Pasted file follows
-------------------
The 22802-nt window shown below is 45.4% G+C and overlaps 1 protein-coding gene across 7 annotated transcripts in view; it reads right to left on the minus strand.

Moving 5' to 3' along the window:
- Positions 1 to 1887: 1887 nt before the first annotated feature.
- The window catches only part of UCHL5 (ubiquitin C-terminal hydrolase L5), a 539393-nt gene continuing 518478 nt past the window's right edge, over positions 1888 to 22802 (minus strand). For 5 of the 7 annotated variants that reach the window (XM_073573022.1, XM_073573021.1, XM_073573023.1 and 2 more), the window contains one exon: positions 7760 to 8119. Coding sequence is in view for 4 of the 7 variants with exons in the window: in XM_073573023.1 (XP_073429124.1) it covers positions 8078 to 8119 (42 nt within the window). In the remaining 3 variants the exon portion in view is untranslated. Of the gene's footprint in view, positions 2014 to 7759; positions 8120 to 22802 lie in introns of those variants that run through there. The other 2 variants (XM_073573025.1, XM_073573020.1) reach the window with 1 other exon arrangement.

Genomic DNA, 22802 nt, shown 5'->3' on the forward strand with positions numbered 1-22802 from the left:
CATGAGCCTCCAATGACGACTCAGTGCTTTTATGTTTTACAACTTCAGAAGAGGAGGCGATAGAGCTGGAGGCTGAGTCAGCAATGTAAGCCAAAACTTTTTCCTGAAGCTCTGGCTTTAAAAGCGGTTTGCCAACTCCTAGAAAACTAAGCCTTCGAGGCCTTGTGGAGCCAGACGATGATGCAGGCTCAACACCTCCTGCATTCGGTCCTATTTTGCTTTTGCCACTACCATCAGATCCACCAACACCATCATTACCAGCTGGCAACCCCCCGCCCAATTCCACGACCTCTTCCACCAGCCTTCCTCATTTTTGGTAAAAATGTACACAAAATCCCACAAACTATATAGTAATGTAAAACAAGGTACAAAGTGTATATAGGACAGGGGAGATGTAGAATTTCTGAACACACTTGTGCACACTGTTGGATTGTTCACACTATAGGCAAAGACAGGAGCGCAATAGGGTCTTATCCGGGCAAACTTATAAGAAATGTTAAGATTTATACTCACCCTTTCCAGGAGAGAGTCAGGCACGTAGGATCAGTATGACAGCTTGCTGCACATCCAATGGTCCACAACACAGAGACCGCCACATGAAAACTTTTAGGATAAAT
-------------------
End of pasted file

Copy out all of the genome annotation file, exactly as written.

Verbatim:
The 22802-nt window shown below is 45.4% G+C and overlaps 1 protein-coding gene across 7 annotated transcripts in view; it reads right to left on the minus strand.

Moving 5' to 3' along the window:
- Positions 1 to 1887: 1887 nt before the first annotated feature.
- The window catches only part of UCHL5 (ubiquitin C-terminal hydrolase L5), a 539393-nt gene continuing 518478 nt past the window's right edge, over positions 1888 to 22802 (minus strand). For 5 of the 7 annotated variants that reach the window (XM_073573022.1, XM_073573021.1, XM_073573023.1 and 2 more), the window contains one exon: positions 7760 to 8119. Coding sequence is in view for 4 of the 7 variants with exons in the window: in XM_073573023.1 (XP_073429124.1) it covers positions 8078 to 8119 (42 nt within the window). In the remaining 3 variants the exon portion in view is untranslated. Of the gene's footprint in view, positions 2014 to 7759; positions 8120 to 22802 lie in introns of those variants that run through there. The other 2 variants (XM_073573025.1, XM_073573020.1) reach the window with 1 other exon arrangement.

Genomic DNA, 22802 nt, shown 5'->3' on the forward strand with positions numbered 1-22802 from the left:
CATGAGCCTCCAATGACGACTCAGTGCTTTTATGTTTTACAACTTCAGAAGAGGAGGCGATAGAGCTGGAGGCTGAGTCAGCAATGTAAGCCAAAACTTTTTCCTGAAGCTCTGGCTTTAAAAGCGGTTTGCCAACTCCTAGAAAACTAAGCCTTCGAGGCCTTGTGGAGCCAGACGATGATGCAGGCTCAACACCTCCTGCATTCGGTCCTATTTTGCTTTTGCCACTACCATCAGATCCACCAACACCATCATTACCAGCTGGCAACCCCCCGCCCAATTCCACGACCTCTTCCACCAGCCTTCCTCATTTTTGGTAAAAATGTACACAAAATCCCACAAACTATATAGTAATGTAAAACAAGGTACAAAGTGTATATAGGACAGGGGAGATGTAGAATTTCTGAACACACTTGTGCACACTGTTGGATTGTTCACACTATAGGCAAAGACAGGAGCGCAATAGGGTCTTATCCGGGCAAACTTATAAGAAATGTTAAGATTTATACTCACCCTTTCCAGGAGAGAGTCAGGCACGTAGGATCAGTATGACAGCTTGCTGCACATCCAATGGTCCACAACACAGAGACCGCCACATGAAAACTTTTAGGATAAAT